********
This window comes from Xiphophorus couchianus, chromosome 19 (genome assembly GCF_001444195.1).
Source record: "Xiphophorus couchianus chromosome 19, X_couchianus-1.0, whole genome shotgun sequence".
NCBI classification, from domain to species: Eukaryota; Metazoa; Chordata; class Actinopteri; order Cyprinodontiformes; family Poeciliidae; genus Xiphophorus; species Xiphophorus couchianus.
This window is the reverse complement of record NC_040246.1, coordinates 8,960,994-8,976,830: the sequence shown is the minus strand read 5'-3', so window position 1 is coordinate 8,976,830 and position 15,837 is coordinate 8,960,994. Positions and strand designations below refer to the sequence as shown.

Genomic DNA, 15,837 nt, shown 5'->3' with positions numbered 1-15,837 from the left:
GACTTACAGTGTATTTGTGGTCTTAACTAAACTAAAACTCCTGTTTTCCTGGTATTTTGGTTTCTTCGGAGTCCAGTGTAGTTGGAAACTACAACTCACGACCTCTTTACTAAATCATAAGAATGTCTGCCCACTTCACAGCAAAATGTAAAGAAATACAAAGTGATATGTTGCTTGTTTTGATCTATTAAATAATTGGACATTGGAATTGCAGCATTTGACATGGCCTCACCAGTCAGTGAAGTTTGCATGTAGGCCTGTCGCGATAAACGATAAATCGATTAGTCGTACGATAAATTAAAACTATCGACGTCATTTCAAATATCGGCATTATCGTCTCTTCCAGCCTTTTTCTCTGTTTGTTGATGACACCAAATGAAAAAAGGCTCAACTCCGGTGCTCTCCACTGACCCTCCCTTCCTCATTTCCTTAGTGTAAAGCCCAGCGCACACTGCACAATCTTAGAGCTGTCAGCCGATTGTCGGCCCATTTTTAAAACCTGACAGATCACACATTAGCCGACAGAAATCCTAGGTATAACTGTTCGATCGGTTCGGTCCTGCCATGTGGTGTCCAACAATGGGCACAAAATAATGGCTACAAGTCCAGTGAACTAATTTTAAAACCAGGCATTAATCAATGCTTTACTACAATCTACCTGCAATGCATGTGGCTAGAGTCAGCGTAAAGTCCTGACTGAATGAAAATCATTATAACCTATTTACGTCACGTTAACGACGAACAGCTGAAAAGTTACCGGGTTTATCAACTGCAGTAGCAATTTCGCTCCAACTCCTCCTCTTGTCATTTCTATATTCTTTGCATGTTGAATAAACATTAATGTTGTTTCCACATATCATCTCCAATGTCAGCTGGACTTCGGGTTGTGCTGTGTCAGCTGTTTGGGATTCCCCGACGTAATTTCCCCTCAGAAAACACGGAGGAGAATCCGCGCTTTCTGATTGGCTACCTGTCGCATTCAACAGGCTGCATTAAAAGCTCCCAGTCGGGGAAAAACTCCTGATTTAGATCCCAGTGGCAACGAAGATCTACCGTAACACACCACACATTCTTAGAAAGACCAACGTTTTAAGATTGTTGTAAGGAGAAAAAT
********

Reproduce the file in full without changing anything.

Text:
This window comes from Xiphophorus couchianus, chromosome 19 (genome assembly GCF_001444195.1).
Source record: "Xiphophorus couchianus chromosome 19, X_couchianus-1.0, whole genome shotgun sequence".
NCBI classification, from domain to species: Eukaryota; Metazoa; Chordata; class Actinopteri; order Cyprinodontiformes; family Poeciliidae; genus Xiphophorus; species Xiphophorus couchianus.
This window is the reverse complement of record NC_040246.1, coordinates 8,960,994-8,976,830: the sequence shown is the minus strand read 5'-3', so window position 1 is coordinate 8,976,830 and position 15,837 is coordinate 8,960,994. Positions and strand designations below refer to the sequence as shown.

Genomic DNA, 15,837 nt, shown 5'->3' with positions numbered 1-15,837 from the left:
GACTTACAGTGTATTTGTGGTCTTAACTAAACTAAAACTCCTGTTTTCCTGGTATTTTGGTTTCTTCGGAGTCCAGTGTAGTTGGAAACTACAACTCACGACCTCTTTACTAAATCATAAGAATGTCTGCCCACTTCACAGCAAAATGTAAAGAAATACAAAGTGATATGTTGCTTGTTTTGATCTATTAAATAATTGGACATTGGAATTGCAGCATTTGACATGGCCTCACCAGTCAGTGAAGTTTGCATGTAGGCCTGTCGCGATAAACGATAAATCGATTAGTCGTACGATAAATTAAAACTATCGACGTCATTTCAAATATCGGCATTATCGTCTCTTCCAGCCTTTTTCTCTGTTTGTTGATGACACCAAATGAAAAAAGGCTCAACTCCGGTGCTCTCCACTGACCCTCCCTTCCTCATTTCCTTAGTGTAAAGCCCAGCGCACACTGCACAATCTTAGAGCTGTCAGCCGATTGTCGGCCCATTTTTAAAACCTGACAGATCACACATTAGCCGACAGAAATCCTAGGTATAACTGTTCGATCGGTTCGGTCCTGCCATGTGGTGTCCAACAATGGGCACAAAATAATGGCTACAAGTCCAGTGAACTAATTTTAAAACCAGGCATTAATCAATGCTTTACTACAATCTACCTGCAATGCATGTGGCTAGAGTCAGCGTAAAGTCCTGACTGAATGAAAATCATTATAACCTATTTACGTCACGTTAACGACGAACAGCTGAAAAGTTACCGGGTTTATCAACTGCAGTAGCAATTTCGCTCCAACTCCTCCTCTTGTCATTTCTATATTCTTTGCATGTTGAATAAACATTAATGTTGTTTCCACATATCATCTCCAATGTCAGCTGGACTTCGGGTTGTGCTGTGTCAGCTGTTTGGGATTCCCCGACGTAATTTCCCCTCAGAAAACACGGAGGAGAATCCGCGCTTTCTGATTGGCTACCTGTCGCATTCAACAGGCTGCATTAAAAGCTCCCAGTCGGGGAAAAACTCCTGATTTAGATCCCAGTGGCAACGAAGATCTACCGTAACACACCACACATTCTTAGAAAGACCAACGTTTTAAGATTGTTGTAAGGAGAAAAAT